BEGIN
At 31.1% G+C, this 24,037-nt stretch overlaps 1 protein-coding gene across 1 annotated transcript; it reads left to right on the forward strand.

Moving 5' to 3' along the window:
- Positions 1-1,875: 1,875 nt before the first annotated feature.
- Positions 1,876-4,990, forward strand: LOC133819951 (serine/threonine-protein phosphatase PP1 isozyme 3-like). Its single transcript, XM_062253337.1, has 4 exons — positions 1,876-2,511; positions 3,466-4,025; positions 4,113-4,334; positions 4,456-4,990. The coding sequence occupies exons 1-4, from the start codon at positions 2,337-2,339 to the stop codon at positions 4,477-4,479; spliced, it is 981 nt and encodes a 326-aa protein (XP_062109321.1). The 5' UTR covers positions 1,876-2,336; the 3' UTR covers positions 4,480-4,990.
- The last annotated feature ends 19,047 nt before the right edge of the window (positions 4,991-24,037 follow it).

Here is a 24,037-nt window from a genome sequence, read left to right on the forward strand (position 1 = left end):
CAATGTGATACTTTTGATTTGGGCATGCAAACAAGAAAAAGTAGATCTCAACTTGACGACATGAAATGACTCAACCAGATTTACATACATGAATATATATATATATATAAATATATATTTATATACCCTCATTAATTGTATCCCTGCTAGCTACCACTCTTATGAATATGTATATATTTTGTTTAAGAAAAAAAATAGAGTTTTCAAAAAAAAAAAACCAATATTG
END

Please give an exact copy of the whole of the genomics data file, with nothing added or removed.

At 31.1% G+C, this 24,037-nt stretch overlaps 1 protein-coding gene across 1 annotated transcript; it reads left to right on the forward strand.

Moving 5' to 3' along the window:
- Positions 1-1,875: 1,875 nt before the first annotated feature.
- Positions 1,876-4,990, forward strand: LOC133819951 (serine/threonine-protein phosphatase PP1 isozyme 3-like). Its single transcript, XM_062253337.1, has 4 exons — positions 1,876-2,511; positions 3,466-4,025; positions 4,113-4,334; positions 4,456-4,990. The coding sequence occupies exons 1-4, from the start codon at positions 2,337-2,339 to the stop codon at positions 4,477-4,479; spliced, it is 981 nt and encodes a 326-aa protein (XP_062109321.1). The 5' UTR covers positions 1,876-2,336; the 3' UTR covers positions 4,480-4,990.
- The last annotated feature ends 19,047 nt before the right edge of the window (positions 4,991-24,037 follow it).

Here is a 24,037-nt window from a genome sequence, read left to right on the forward strand (position 1 = left end):
CAATGTGATACTTTTGATTTGGGCATGCAAACAAGAAAAAGTAGATCTCAACTTGACGACATGAAATGACTCAACCAGATTTACATACATGAATATATATATATATATAAATATATATTTATATACCCTCATTAATTGTATCCCTGCTAGCTACCACTCTTATGAATATGTATATATTTTGTTTAAGAAAAAAAATAGAGTTTTCAAAAAAAAAAAACCAATATTG